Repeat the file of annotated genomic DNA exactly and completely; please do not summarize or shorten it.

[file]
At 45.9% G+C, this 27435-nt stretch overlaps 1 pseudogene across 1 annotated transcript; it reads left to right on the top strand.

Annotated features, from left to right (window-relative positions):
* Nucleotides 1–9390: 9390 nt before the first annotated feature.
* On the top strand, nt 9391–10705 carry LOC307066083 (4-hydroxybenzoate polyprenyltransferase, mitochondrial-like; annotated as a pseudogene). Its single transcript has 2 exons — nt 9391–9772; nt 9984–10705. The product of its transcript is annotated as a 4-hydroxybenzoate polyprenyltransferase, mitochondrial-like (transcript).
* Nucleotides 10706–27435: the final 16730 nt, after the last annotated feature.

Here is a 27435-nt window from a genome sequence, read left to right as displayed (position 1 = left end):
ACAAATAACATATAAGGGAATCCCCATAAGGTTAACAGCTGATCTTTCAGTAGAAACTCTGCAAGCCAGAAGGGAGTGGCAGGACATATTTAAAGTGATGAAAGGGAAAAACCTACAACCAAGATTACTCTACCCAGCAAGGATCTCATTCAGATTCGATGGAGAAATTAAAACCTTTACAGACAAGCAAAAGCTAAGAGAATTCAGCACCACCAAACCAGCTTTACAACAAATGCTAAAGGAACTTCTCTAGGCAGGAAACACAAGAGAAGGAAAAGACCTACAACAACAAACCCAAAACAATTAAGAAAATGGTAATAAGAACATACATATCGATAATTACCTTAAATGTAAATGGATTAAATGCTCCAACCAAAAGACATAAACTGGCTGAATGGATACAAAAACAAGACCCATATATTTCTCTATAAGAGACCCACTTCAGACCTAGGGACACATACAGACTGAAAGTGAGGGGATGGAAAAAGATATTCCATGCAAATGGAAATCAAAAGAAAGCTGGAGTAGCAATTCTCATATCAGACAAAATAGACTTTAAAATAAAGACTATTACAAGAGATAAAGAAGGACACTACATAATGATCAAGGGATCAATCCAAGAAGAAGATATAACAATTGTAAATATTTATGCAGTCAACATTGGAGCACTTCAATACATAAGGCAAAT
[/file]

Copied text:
At 45.9% G+C, this 27435-nt stretch overlaps 1 pseudogene across 1 annotated transcript; it reads left to right on the top strand.

Annotated features, from left to right (window-relative positions):
* Nucleotides 1–9390: 9390 nt before the first annotated feature.
* On the top strand, nt 9391–10705 carry LOC307066083 (4-hydroxybenzoate polyprenyltransferase, mitochondrial-like; annotated as a pseudogene). Its single transcript has 2 exons — nt 9391–9772; nt 9984–10705. The product of its transcript is annotated as a 4-hydroxybenzoate polyprenyltransferase, mitochondrial-like (transcript).
* Nucleotides 10706–27435: the final 16730 nt, after the last annotated feature.

Here is a 27435-nt window from a genome sequence, read left to right as displayed (position 1 = left end):
ACAAATAACATATAAGGGAATCCCCATAAGGTTAACAGCTGATCTTTCAGTAGAAACTCTGCAAGCCAGAAGGGAGTGGCAGGACATATTTAAAGTGATGAAAGGGAAAAACCTACAACCAAGATTACTCTACCCAGCAAGGATCTCATTCAGATTCGATGGAGAAATTAAAACCTTTACAGACAAGCAAAAGCTAAGAGAATTCAGCACCACCAAACCAGCTTTACAACAAATGCTAAAGGAACTTCTCTAGGCAGGAAACACAAGAGAAGGAAAAGACCTACAACAACAAACCCAAAACAATTAAGAAAATGGTAATAAGAACATACATATCGATAATTACCTTAAATGTAAATGGATTAAATGCTCCAACCAAAAGACATAAACTGGCTGAATGGATACAAAAACAAGACCCATATATTTCTCTATAAGAGACCCACTTCAGACCTAGGGACACATACAGACTGAAAGTGAGGGGATGGAAAAAGATATTCCATGCAAATGGAAATCAAAAGAAAGCTGGAGTAGCAATTCTCATATCAGACAAAATAGACTTTAAAATAAAGACTATTACAAGAGATAAAGAAGGACACTACATAATGATCAAGGGATCAATCCAAGAAGAAGATATAACAATTGTAAATATTTATGCAGTCAACATTGGAGCACTTCAATACATAAGGCAAAT